Four years after filing a citizen petition with the U.S. Food and Drug Administration (FDA) seeking a prohibition on the use of partially hydrogenated oils containing artificial trans fat in food for human consumption, 98-year-old University of Illinois Emeritus Professor of Comparative Biosciences Fred Kummerow has filed a lawsuit seeking an order compelling an agency response to his petition and a declaration that its failure to ban trans fats violates the Food, Drug, and Cosmetic Act. Kummerow v. Hamburg, No. 13-2180 (U.S. Dist. Ct., C.D. Ill., Urbana Div., filed August 9, 2013). The complaint details the history of the ingredient’s invention and research, including the plaintiff’s own, demonstrating its “harmful effects,” including inhibition of an enzyme necessary to prevent blood clots in the arteries and veins. The plaintiff also distinguishes between artificial and natural trans fats, noting that he does not seek a ban on the latter.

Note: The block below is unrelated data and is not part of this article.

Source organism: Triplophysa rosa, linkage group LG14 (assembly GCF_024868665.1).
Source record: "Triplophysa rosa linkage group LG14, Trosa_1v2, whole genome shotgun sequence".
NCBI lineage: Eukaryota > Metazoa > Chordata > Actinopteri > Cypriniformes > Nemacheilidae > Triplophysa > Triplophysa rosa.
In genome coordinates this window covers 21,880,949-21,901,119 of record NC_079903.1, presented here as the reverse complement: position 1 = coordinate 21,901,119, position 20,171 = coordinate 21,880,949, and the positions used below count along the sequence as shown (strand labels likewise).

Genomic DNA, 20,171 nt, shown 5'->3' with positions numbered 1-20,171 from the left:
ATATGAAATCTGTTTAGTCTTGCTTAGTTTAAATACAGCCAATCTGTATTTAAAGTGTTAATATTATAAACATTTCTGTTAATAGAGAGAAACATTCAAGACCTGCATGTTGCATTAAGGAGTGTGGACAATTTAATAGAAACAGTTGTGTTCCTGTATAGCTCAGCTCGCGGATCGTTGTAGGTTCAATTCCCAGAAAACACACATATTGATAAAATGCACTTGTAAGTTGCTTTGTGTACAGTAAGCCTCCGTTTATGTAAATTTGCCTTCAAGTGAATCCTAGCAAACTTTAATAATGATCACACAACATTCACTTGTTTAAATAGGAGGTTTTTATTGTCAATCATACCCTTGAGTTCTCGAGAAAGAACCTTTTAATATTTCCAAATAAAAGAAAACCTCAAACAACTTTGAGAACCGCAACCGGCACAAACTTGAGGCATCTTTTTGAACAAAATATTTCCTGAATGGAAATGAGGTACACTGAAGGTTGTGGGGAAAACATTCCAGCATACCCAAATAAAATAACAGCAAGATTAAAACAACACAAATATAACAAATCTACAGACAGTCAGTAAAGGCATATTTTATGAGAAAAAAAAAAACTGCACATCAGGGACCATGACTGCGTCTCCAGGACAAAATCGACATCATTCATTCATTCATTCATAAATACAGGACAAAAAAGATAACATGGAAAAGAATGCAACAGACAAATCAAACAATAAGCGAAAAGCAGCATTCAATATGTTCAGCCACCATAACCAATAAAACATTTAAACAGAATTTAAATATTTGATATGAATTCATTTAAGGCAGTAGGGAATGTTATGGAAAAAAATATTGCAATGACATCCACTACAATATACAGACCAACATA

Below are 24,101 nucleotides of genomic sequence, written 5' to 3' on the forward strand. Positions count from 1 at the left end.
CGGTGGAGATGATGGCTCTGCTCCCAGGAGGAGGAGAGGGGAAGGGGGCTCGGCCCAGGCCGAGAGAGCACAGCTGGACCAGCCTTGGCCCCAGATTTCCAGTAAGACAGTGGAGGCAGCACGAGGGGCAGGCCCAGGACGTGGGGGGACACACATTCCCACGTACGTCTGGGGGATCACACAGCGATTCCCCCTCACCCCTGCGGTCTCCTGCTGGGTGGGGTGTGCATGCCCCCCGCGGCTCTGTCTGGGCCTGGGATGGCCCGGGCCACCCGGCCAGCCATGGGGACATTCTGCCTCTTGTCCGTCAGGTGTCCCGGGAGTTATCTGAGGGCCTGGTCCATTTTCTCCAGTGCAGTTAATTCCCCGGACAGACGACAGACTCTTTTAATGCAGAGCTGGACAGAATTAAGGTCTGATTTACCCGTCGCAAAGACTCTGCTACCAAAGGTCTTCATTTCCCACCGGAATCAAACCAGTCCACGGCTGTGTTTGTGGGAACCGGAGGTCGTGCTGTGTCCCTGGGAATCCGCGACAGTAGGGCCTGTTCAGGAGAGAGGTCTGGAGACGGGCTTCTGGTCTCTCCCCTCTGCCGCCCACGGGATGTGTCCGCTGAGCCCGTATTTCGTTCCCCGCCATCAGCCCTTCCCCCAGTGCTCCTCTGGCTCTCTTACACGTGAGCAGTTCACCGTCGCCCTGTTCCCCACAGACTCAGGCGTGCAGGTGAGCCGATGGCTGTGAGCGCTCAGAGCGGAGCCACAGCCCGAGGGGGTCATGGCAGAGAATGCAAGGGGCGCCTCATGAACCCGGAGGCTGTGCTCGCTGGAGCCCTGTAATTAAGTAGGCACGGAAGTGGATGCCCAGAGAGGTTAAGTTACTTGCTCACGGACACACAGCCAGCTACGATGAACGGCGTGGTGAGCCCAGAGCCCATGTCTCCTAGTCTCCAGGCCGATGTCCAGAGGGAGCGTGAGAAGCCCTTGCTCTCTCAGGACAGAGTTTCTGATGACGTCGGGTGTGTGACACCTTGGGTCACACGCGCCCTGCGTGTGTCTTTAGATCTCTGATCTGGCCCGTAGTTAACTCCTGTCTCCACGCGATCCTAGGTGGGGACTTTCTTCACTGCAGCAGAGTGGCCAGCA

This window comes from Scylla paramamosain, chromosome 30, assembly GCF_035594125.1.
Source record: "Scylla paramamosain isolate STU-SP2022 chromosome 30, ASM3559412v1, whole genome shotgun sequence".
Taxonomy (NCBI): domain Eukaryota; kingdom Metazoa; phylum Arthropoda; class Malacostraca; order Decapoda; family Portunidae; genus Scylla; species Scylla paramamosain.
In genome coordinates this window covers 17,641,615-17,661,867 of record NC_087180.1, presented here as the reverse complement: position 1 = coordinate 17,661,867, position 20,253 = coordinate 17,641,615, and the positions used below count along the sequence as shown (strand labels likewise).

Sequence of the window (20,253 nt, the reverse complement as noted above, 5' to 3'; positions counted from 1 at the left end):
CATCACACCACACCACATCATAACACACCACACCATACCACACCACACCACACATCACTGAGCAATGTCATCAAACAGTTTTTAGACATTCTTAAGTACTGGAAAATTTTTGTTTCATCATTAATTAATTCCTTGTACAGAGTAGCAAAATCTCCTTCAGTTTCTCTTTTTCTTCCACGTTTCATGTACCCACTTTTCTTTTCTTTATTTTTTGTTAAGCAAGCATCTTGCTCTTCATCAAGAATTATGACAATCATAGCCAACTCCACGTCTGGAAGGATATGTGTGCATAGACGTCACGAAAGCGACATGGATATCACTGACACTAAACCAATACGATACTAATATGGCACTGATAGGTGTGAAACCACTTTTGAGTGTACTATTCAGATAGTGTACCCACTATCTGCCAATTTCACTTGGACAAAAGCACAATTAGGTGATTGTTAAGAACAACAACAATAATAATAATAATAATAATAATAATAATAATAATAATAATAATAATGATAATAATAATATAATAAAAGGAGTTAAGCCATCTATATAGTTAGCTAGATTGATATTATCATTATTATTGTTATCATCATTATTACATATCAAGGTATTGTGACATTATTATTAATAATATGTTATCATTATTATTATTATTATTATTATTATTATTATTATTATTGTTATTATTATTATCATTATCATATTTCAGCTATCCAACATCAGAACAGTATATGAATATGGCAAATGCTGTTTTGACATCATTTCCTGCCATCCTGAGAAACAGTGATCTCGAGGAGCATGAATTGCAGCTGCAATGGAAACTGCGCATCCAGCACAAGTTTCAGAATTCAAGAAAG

According to the complaint, Kummerow learned in 2004 that his left coronary artery was 75 percent blocked and that he subsequently underwent coronary bypass surgery. He attributes the blockage to artificial trans fat and claims that a ban on partially hydrogenated oils “would help prevent these sorts of dangerous medical conditions.” The complaint also alleges that artificial trans fat causes cardiovascular disease; type 2 diabetes; breast, prostate and colorectal cancer; Alzheimer’s Disease and cognitive decline; and damage to vital organs. Alleging agency action unlawfully withheld and unreasonably delayed and action that is arbitrary, capricious and an abuse of discretion, the plaintiff seeks declaratory and injunctive relief, including a court-ordered deadline for action on his petition, attorney’s fees and costs.